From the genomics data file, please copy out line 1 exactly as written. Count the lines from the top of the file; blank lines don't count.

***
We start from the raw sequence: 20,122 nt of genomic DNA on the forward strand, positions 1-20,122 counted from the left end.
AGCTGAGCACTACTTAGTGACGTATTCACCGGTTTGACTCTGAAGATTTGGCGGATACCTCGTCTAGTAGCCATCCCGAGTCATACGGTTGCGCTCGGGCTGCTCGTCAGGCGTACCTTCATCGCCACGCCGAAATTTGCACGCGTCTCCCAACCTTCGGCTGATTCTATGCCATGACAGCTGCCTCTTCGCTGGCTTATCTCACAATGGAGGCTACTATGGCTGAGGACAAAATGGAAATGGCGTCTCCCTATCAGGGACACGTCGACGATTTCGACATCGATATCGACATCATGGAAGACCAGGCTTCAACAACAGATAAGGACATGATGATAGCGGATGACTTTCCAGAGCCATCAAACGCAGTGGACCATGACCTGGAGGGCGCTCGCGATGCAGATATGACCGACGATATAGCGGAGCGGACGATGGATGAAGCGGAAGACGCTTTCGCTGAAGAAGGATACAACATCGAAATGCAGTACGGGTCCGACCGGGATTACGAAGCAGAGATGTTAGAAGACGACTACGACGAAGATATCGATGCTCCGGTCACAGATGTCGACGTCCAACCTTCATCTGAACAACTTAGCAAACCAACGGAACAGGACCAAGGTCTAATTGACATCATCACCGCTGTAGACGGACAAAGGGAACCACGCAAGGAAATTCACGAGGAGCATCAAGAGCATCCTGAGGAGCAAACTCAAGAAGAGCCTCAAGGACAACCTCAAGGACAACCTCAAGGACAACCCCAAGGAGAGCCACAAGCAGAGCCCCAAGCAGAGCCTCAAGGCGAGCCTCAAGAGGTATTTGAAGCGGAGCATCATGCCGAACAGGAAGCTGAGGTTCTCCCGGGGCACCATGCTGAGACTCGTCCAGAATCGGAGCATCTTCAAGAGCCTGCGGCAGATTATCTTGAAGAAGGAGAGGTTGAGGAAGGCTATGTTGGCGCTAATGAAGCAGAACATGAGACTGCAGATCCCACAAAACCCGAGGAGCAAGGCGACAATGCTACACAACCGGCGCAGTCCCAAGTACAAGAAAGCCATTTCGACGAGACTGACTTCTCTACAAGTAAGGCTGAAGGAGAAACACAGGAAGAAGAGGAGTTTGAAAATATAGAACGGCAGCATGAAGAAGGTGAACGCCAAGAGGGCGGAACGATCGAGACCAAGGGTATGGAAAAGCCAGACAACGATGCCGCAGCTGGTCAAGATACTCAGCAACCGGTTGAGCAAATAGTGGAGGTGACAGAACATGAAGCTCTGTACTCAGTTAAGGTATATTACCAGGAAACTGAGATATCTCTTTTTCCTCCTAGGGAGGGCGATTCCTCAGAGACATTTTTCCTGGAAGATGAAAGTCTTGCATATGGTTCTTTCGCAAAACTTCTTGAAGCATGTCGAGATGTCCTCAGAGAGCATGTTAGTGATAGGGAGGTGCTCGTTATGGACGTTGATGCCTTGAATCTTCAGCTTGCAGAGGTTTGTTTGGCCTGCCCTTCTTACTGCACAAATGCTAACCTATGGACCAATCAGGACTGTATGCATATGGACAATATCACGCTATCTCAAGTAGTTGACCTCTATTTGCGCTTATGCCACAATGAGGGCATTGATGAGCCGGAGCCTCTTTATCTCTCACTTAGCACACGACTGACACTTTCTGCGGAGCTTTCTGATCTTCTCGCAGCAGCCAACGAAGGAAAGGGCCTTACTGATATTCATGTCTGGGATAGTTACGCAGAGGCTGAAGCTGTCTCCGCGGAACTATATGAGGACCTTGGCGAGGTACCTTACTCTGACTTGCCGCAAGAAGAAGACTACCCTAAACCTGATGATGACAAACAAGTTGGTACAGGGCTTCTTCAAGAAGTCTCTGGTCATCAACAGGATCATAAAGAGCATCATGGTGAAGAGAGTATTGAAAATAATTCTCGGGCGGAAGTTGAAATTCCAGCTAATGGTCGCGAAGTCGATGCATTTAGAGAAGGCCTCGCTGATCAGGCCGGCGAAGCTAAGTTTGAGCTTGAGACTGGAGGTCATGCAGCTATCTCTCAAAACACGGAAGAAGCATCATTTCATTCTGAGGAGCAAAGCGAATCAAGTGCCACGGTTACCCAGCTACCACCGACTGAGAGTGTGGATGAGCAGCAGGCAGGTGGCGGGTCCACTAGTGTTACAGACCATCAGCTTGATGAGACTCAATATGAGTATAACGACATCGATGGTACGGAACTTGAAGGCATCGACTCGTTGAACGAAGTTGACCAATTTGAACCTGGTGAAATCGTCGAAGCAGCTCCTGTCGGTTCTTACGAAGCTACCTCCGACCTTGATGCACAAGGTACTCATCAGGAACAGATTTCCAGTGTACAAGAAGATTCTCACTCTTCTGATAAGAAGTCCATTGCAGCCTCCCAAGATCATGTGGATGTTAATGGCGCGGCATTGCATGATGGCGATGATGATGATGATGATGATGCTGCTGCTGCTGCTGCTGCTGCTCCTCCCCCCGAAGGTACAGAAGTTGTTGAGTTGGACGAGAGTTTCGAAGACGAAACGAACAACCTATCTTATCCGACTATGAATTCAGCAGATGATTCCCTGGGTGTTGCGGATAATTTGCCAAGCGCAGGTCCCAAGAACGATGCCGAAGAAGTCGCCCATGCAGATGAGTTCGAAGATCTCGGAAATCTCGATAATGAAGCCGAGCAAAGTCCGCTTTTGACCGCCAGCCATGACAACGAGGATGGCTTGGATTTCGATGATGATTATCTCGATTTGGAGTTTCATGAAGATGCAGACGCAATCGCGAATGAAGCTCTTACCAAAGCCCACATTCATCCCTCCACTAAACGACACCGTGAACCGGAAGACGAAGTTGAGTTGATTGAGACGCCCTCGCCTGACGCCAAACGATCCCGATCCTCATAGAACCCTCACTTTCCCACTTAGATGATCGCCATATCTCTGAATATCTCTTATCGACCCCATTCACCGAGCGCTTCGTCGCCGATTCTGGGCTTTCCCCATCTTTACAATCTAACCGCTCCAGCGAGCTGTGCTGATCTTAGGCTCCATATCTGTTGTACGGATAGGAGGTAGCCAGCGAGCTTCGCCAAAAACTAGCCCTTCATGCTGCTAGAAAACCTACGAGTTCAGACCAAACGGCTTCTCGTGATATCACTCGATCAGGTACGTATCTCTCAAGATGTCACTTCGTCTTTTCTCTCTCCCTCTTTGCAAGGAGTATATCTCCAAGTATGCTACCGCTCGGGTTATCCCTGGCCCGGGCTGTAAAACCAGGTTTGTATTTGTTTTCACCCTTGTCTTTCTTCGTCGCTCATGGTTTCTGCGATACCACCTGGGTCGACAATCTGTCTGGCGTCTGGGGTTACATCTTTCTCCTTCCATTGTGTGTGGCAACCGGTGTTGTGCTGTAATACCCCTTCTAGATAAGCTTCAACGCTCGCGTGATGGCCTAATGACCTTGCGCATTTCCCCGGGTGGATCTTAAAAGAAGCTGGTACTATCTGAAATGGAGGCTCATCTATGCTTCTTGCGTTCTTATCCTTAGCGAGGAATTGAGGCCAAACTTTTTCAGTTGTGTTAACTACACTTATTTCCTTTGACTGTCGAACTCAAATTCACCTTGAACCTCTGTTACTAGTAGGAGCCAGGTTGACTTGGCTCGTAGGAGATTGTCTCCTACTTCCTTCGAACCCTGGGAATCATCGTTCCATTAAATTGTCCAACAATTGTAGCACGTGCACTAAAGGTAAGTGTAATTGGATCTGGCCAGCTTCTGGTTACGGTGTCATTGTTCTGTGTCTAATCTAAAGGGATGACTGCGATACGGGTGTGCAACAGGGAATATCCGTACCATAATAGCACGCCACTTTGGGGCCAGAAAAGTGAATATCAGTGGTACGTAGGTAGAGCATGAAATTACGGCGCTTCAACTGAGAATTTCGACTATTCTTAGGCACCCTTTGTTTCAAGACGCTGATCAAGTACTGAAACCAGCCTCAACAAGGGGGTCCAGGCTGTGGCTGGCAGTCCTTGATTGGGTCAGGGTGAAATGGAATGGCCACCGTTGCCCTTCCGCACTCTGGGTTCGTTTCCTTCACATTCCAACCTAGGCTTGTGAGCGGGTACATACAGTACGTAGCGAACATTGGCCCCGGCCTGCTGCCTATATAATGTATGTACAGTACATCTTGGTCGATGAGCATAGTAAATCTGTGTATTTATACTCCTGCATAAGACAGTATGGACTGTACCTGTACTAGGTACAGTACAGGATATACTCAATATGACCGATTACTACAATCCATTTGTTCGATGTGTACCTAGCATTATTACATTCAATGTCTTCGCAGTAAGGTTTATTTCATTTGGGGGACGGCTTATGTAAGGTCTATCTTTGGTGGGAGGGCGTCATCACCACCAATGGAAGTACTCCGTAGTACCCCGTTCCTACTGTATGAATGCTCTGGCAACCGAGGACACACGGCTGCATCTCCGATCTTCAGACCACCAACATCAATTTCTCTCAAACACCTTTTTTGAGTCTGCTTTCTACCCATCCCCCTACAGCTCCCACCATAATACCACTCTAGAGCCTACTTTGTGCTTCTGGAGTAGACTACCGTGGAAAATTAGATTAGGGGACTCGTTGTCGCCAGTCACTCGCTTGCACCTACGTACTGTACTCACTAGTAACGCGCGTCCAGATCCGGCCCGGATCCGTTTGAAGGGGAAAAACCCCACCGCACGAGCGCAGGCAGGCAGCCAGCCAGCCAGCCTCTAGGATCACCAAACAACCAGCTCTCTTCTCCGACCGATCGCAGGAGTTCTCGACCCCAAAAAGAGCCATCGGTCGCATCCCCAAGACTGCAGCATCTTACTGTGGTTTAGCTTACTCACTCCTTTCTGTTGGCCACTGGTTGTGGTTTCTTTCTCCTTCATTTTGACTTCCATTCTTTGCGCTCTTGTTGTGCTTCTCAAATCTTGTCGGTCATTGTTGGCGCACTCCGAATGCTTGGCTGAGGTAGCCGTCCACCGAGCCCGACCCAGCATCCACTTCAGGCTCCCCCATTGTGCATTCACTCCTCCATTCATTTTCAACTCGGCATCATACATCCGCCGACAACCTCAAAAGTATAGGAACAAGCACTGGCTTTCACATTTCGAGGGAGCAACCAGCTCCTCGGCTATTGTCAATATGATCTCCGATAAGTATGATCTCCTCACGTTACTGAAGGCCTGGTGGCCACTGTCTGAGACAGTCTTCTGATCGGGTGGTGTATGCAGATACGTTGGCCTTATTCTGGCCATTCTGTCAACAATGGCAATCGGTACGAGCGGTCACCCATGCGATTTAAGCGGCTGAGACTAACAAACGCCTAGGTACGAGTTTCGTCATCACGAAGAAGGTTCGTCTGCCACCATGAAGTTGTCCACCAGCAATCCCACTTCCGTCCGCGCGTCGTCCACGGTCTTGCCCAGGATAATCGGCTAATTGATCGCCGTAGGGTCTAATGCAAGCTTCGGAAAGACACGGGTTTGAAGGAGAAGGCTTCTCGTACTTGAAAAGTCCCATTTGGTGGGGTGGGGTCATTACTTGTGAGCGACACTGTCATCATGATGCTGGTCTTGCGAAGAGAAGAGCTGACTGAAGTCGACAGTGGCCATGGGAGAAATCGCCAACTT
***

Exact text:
We start from the raw sequence: 20,122 nt of genomic DNA on the forward strand, positions 1-20,122 counted from the left end.